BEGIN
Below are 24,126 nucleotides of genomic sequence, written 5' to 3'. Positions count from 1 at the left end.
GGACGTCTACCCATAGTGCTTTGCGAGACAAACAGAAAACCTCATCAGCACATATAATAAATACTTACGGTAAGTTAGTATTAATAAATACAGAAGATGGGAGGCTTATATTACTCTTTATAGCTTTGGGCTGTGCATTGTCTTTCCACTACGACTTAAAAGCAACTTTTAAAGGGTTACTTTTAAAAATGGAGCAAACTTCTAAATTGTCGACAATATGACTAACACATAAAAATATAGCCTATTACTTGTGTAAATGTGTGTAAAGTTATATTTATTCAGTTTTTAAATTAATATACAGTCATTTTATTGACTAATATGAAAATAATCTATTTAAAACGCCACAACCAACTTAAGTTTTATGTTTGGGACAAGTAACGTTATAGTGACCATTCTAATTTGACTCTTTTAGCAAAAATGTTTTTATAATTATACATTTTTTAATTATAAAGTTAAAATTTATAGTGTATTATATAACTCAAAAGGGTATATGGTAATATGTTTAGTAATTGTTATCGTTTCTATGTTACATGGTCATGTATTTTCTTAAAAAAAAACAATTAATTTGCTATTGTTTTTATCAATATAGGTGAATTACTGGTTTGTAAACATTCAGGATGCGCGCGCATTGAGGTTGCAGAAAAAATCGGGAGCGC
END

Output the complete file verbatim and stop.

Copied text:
Below are 24,126 nucleotides of genomic sequence, written 5' to 3'. Positions count from 1 at the left end.
GGACGTCTACCCATAGTGCTTTGCGAGACAAACAGAAAACCTCATCAGCACATATAATAAATACTTACGGTAAGTTAGTATTAATAAATACAGAAGATGGGAGGCTTATATTACTCTTTATAGCTTTGGGCTGTGCATTGTCTTTCCACTACGACTTAAAAGCAACTTTTAAAGGGTTACTTTTAAAAATGGAGCAAACTTCTAAATTGTCGACAATATGACTAACACATAAAAATATAGCCTATTACTTGTGTAAATGTGTGTAAAGTTATATTTATTCAGTTTTTAAATTAATATACAGTCATTTTATTGACTAATATGAAAATAATCTATTTAAAACGCCACAACCAACTTAAGTTTTATGTTTGGGACAAGTAACGTTATAGTGACCATTCTAATTTGACTCTTTTAGCAAAAATGTTTTTATAATTATACATTTTTTAATTATAAAGTTAAAATTTATAGTGTATTATATAACTCAAAAGGGTATATGGTAATATGTTTAGTAATTGTTATCGTTTCTATGTTACATGGTCATGTATTTTCTTAAAAAAAAACAATTAATTTGCTATTGTTTTTATCAATATAGGTGAATTACTGGTTTGTAAACATTCAGGATGCGCGCGCATTGAGGTTGCAGAAAAAATCGGGAGCGC